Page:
Radioactive Waste: HB 1567 (Senate companion bill SB824) passed the House on Tuesday, April 22 (Earth Day!). Our Representative, Pete Gallego-D, played an important role in the debate, opposing the bill, helping make clear the issues. Several other bill opponents did also. The bill not only passed but all amendments proposed were defeated out of hand. They ranged from trying to have the state retain the license, prohibiting federal nuclear waste, down to insisting that the new waste site be as secure as the power plants are. There was a certain irony in that last one, as the supporters were claiming that it was dangerous to leave the waste at the power plants as they could be attacked by terrorists but then refused to insist that the new site of the waste be at least as secure as the power plants! At any rate, the process showed how effective the high money lobbying has been by Waste Control Specialists with their 16 lobbyists.

A last ditch effort was made to stop HB1567 on May 7th. We did not get the eleven votes needed against allowing the bill to go for floor debate. After most amendments to ameliorate the dangerous bill failed (including one by Senator Madla), the bill passed 23-6 and is now in a Conference Committee. As of May 9th the House conferees have been appointed but the Senate ones have not. We will now consider our options for post legislation action. Senator Madla opposed the bill all the way. Please Call his office at (512) 463-0119 or e-mail him at frank.madla@senate.state.tx.us to thank him. Please also thank Representative Pete Gallego at (512) 463-0566 or e-mail him at pete.gallego@house.state.tx.us. The bill action may be complete before you read this.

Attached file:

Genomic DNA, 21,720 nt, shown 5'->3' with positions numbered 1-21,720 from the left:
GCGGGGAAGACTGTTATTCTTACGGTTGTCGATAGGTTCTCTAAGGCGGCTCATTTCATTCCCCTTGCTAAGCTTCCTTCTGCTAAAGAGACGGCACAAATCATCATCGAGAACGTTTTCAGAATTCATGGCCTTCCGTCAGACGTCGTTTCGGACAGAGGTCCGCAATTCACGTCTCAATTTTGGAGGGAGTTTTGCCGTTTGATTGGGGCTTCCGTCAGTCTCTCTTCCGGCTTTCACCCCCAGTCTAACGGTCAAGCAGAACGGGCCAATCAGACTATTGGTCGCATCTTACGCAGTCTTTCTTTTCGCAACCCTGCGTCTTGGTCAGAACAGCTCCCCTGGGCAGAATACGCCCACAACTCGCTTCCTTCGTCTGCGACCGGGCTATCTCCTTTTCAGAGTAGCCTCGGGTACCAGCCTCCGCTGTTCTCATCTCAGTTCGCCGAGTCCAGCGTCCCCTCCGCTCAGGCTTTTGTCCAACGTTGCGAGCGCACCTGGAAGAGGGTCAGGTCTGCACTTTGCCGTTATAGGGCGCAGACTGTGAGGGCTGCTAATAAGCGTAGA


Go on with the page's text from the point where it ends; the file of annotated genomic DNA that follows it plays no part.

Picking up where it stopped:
Selected Other Bills of Interest:

La Linda Bridge: House Concurrent Resolution (HCR) 186 filed in the House by Representative Pete Gallego and Senate Concurrent Resolution (SCR) 37 in the Senate by Senator Frank Madla (they are companion bills) urge state and federal officials to allow reopening of the La Linda Bridge on the Rio Grande. While the resolution is not binding, it would put the support of the state of Texas behind the effort. The House bill is in the Senate now.

Alternative Energy: Rep. Gallego has filed several alternative energy bills, namely HB 2910 and 3271. Senator Madla has filed SB1561, which is a companion to HB 3271. The House bills have had Committee hearings and 2910 (setting timelines on wind power and renewable energy use) and 3271 (dealing with photovoltaic and other renewable distributed generation technologies) have been left pending. They appear to be dead for this session HB2548 (dealing with additional transmission capacities) filed by King, Swinford and Baxter has been put on the major House calendar. It has some chance of moving forward. Regardless of their final fate it is good they have been filed and discussed.